Click here to read a press release from the U.S. Forest Service, Coconino National Forest.
Imagine Sedona’s Community Plan but on steroids.
That would be the Coconino National Forest’s updated Land and Resource Management Plan — all 3,000 pages of it. The plan, which has been in the works for the past decade, was last updated in 1987 and is the guide the U.S. Forest Service uses to manage the natural and cultural resources offered throughout the 2 million acres of public lands within the Coconino National Forest.
Click here to read a release from U.S. Forest Service about upcoming prescribed burns.
From the Cottonwood Police Department: On Wednesday, Sept. 27, at about 8 a.m. Cottonwood Police Department received a call from an individual reporting a body in the Verde River. The reporting person had been hiking along the Verde River near Dead Horse State Park when he discovered the body.
According to Arizona State Superintendent of Public Instruction Diane Douglas [R], the state loses about 40 percent of new teachers during their first two years of instruction.
As part of her “We Are Listening” town hall tour, Douglas spoke with school administrators, district governing board members and Verde Valley community members at West Sedona School Monday, Sept. 11.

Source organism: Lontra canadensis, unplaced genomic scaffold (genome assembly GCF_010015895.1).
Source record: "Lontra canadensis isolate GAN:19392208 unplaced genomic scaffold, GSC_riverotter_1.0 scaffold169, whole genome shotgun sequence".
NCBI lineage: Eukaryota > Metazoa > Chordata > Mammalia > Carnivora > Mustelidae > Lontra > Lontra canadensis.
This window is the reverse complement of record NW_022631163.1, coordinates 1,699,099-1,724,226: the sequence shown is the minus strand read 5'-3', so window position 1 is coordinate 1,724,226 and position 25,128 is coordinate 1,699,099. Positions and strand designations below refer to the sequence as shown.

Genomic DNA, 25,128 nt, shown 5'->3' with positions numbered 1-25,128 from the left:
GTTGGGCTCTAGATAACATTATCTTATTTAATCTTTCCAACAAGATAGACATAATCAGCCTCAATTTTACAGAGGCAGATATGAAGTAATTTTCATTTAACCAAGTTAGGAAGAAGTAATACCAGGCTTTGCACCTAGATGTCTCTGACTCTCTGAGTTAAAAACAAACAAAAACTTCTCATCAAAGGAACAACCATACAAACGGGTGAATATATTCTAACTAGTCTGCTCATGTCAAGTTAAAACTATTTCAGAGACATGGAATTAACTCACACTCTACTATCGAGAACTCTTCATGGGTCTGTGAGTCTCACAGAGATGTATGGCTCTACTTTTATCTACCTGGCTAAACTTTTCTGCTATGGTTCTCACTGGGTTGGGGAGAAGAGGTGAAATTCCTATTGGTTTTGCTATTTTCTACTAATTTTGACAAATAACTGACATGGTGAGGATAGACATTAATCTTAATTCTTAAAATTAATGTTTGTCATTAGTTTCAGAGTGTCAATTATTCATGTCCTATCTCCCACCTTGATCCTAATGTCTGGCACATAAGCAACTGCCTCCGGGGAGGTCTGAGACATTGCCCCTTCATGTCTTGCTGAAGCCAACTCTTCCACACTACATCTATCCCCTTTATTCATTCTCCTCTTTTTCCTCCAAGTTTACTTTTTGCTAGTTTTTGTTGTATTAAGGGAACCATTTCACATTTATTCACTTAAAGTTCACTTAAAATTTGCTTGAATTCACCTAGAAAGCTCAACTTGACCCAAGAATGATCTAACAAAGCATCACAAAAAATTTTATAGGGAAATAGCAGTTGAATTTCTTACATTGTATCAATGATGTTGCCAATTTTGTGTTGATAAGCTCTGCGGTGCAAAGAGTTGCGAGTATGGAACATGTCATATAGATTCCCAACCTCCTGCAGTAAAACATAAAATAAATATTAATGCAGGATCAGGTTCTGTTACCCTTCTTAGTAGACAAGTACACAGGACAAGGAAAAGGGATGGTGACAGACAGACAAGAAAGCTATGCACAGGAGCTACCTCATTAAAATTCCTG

In 1993, Bruce Tobias and Carol and Robert Flynn bought 27 acres of undeveloped land beyond Poco Diablo Resort.
Aside from a few horse trails, 24 years later it still sits vacant. That may soon change as the U.S. Forest Service is in the midst of an environmental assessment that would allow access to that land
through one of three proposed alternatives.
A decision was made last week regarding Arizona Public Service’s request for its first rate hike in five years.
But many Sedona residents are still waiting to see if they will be paying an additional monthly fee.
A decision regarding a rate increase request by Arizona Public Services is expected to take place this month.
It’s then that customers will know what kind of an increase in their monthly bill they can expect to see. Late last week, Assistant Chief Administrative Law Judge Teena Jibilian issued her 427-page recommendation on the case, in which APS was seeking its first rate increase in five years.